Tuesday, July 19, 2011

It’s Natural! Does natural make it good for you?

Many people feel that if something is “natural” it’s got to be somehow safe or just better for you. Another way of putting this: if it’s in nature, it’s just wholesome and better for you.

Better than what you ask?

Well, I guess better than a “man or woman made” chemical. Better than a synthetic.
So if it’s found in nature it’s probably okay?  Do you believe this?

Here are a few things that can make you sick or kill you:

All are natural by which I mean they are found in nature, not caused or made by man or woman.
·      Parts of hundreds of plants including the mayapple, deadly nightshade, foxglove,   Dutchman’s pipes , oleander, yew, laurel, mistletoe
·      Amanita mushrooms
·      Many types of viruses and bacteria
·      Parasitic infections (including malaria) caused by protozoans or helminths.

My point is that natural tells you nothing about safety.

Some herbal supplements from plants have been outlawed by the FDA because they have been shown to cause kidney failure or serious liver damage or miscarriages.

But you cannot rely upon the FDA for any assurance of safety of supplements.
The FDA does not regulate supplements like they do prescription drugs.

Sometimes I hear from patients that the drug companies just want to sell drugs to make a lot of money.

Well, I have news for all those pill poppers: all companies including those selling vitamins and “natural” supplements want to sell their product and make a lot of money too.

The supplement industry is huge. Americans spend at least $4 billion yearly on just vitamins and perhaps another $30 billion on other supplements. This is big business! These companies try to promote their products by claiming that they are natural. And lots of people fall for this.

Most people have never taken a course in chemistry. They don't understand that these supplements are chemicals just like prescription drugs are chemicals.

Chemicals might be good or bad for your body. It depends.

After all, your body is composed of complicated chemicals in careful balance, always changing. Chemicals are the building blocks that make up not only our bodies but also the world around us.

I’m a board certified endocrinologist. I specialize in the chemicals in our body called hormones. 
I am also a board certified Physician Nutrition Specialist.
(I also majored in chemistry in college).

Often uninformed people are fine with taking handfuls of supplements, but they are not willing to consider taking a prescription drug.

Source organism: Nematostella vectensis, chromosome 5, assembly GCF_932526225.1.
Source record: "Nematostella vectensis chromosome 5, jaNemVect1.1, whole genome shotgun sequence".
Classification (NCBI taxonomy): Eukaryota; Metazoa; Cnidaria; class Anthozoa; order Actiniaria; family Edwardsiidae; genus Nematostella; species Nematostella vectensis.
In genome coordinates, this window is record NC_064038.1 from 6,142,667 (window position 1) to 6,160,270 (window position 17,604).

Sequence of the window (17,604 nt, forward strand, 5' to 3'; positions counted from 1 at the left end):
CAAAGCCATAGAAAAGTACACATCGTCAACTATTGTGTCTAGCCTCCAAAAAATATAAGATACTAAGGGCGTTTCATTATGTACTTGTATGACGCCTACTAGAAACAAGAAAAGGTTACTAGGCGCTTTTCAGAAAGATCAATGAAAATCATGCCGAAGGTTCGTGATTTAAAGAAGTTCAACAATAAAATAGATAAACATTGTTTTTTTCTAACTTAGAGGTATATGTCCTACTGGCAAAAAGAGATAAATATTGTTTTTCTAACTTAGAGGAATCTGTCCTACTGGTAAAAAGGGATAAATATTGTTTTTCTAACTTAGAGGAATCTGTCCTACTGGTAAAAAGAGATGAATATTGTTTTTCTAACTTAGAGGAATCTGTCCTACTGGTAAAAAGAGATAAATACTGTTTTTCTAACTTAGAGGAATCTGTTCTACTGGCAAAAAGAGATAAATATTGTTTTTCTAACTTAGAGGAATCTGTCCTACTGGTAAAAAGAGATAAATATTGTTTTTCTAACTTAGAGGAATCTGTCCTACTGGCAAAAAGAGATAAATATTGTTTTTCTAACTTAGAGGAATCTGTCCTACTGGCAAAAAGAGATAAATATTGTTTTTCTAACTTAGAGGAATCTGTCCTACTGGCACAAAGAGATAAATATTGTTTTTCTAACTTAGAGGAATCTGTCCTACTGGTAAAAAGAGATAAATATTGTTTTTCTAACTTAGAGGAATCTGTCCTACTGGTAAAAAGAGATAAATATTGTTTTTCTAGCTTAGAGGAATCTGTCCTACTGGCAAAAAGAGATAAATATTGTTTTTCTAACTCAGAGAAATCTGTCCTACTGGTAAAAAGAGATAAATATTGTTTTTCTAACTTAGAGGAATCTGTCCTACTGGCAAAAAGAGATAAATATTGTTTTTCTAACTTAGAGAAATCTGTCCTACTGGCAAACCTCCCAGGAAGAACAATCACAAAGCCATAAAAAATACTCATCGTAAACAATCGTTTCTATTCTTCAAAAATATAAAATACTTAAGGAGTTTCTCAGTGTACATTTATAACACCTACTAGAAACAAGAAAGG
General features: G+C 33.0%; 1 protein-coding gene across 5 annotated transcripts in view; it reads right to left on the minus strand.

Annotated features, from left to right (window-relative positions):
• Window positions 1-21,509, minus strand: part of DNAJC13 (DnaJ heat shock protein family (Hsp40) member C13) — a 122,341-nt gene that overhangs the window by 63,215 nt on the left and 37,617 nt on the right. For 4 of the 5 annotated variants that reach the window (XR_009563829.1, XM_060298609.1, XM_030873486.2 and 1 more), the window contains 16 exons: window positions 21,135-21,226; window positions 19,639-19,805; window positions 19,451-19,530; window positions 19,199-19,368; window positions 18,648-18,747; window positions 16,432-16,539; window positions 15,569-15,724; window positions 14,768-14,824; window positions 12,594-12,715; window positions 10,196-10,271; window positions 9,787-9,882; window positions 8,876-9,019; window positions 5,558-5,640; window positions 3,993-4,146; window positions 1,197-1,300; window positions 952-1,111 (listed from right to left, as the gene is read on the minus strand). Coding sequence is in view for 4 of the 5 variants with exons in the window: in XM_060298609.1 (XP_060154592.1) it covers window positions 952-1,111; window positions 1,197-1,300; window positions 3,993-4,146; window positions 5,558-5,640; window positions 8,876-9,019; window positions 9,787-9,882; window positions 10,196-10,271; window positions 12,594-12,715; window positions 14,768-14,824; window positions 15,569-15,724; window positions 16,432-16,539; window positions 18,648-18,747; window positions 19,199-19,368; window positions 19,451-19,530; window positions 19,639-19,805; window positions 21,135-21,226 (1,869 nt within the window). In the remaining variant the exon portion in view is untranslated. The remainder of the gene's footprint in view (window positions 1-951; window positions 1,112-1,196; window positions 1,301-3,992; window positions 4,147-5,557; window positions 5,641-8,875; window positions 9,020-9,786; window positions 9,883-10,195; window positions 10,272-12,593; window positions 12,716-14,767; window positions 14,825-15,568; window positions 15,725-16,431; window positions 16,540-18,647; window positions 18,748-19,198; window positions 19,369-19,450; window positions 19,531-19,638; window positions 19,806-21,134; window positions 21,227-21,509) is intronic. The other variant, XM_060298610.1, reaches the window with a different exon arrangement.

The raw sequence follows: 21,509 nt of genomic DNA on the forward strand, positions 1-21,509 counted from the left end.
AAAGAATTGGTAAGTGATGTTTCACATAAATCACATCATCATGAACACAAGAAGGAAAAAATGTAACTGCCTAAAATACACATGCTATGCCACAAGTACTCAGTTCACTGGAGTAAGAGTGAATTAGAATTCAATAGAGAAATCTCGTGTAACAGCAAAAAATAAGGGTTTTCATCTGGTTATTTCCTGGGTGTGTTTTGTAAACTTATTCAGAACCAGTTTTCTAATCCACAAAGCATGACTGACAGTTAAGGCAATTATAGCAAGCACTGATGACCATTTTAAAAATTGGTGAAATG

But some prescription drugs actually are the same as a chemical first found in nature.

Like lovastatin (Mevacor) as discussed in my post on red yeast rice.

Many drugs to treat cancer called alkaloids are taken from plants.

Exenatide (Byetta) to treat diabetes was first found in gila monster saliva.
Now it’s made in the laboratory. The gila monsters appreciate that!

Prescription drugs are carefully tested, well studied and proven to provide benefit. 
And prescription drugs are regulated by the FDA.

The FDA is sure strict these days.

The FDA does not approve many new chemical entities these days. So that means not too many new drugs are available for use.

Every possible new drug has to be rigorously tested before the FDA approves it. There has to be proof of benefit and studies on safety.

I know this directly and personally. As a Certified Physician Investigator, I have supervised many clinical trials since the 1990’s.

And remember you just can’t be sure of what you are getting in those supplements. They don't go through any testing like prescription drugs.

Now don’t misunderstand me. I am not opposed to all herb, vitamin, mineral and nutritional supplements. I take a few myself.

I just believe we should be informed.

We need to carefully evaluate the scientific evidence for possible harm versus benefit for each supplement.

And cost has to be factored in. All those supplements can cost alot!

I ask: Is it worth it? Does it cause more harm than good?
I often save patients a lot of money when they bring in their pills for my review.

Do you know why you take the pills you do? 

Are there any supplements in particular you are curious about?

Let me know. Be well.

Here are a couple of useful websites on dietary supplements:

This one requires a fee and is intended more for health professionals:

Thursday, July 14, 2011

Should I take a krill oil supplement?

Recently patients  have asked me about krill oil.

Krill is a crustacean, a little like a small shrimp. It contains the omega 3 fatty acids DHA and EPA.

So should you take a krill oil supplement?

Don’t waste your money! Don't fall for the marketing nonsense. If you know some chemistry you will not be duped. These supplements are very expensive when you look at cost per gram of omega-3 fatty acid.

How many of you had a chemistry course in high school or college? If you have not had a chemistry course or had a bad teacher or forgot what you learned in your chemistry course, you will likely be tricked.

If you want marine derived omega-3 fatty acids then get the lowest cost, most concentrated preparation. See my previous posting to learn more.

The animal sources of those essential fatty acids, EPA and DHA, have not been shown to be important. Your body cannot tell from which fish or crustacean the EPA and DHA came from.

There is no proven benefit from the krill outside of its content of EPA and DHA.

Saturday, July 9, 2011

How Do I Control My Blood Sugar Without Going Too Low?

I recently was at a picnic when someone shared her story with me of how she had tried to lose weight while taking her medications for her Type 2 Diabetes. She was getting nowhere. 

She would get shaky and sweaty and weak when she tried to eat less. So she just stopped trying. Has this happened to you?

This person was experiencing hypoglycemia, and, sadly,  getting no help from her doctor.